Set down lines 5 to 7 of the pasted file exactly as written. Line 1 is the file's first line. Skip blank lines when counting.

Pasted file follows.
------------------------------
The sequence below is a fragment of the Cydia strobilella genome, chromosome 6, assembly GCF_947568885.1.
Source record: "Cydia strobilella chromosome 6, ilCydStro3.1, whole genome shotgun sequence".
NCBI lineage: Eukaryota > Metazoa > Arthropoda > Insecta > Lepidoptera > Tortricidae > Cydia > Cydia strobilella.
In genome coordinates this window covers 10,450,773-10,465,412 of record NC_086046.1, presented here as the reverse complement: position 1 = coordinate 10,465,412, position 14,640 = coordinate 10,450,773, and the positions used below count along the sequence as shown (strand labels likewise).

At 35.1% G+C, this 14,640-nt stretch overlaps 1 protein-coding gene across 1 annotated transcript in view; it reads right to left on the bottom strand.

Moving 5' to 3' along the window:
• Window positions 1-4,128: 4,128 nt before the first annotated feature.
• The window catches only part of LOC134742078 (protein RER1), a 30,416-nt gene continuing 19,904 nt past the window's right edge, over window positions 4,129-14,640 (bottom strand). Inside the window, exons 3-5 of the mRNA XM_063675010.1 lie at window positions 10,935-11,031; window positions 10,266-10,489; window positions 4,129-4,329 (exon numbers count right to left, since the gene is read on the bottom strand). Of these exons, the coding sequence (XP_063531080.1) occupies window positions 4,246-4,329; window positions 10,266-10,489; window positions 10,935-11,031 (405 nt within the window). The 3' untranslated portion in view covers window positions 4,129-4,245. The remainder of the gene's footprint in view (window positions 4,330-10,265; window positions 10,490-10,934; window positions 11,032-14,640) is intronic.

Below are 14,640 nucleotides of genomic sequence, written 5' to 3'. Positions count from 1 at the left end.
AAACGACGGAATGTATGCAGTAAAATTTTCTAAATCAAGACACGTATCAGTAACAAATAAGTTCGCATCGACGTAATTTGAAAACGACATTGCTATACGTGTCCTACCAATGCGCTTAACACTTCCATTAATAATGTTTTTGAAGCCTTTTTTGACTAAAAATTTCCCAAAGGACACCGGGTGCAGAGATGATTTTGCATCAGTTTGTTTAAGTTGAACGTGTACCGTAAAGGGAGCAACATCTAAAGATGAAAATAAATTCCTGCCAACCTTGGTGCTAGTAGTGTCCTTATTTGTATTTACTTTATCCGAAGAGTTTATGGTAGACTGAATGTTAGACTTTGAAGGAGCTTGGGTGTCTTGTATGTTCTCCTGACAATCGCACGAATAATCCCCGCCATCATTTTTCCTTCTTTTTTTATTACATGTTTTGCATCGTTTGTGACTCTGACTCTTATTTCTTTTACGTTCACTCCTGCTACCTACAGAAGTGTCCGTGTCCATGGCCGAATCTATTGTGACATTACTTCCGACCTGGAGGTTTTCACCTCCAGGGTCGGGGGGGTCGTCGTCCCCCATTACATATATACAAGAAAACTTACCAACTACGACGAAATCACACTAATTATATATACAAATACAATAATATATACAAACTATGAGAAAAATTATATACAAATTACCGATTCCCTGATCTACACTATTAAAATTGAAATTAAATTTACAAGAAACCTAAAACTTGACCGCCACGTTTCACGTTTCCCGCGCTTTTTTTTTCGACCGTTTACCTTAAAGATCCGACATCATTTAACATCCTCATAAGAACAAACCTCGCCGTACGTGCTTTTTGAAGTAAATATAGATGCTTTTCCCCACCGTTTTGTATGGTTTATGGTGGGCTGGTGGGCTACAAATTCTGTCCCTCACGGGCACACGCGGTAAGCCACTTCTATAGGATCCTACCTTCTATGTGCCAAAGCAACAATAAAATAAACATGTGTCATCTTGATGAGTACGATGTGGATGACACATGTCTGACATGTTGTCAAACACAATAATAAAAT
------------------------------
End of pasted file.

At 35.1% G+C, this 14,640-nt stretch overlaps 1 protein-coding gene across 1 annotated transcript in view; it reads right to left on the bottom strand.

Moving 5' to 3' along the window:
• Window positions 1-4,128: 4,128 nt before the first annotated feature.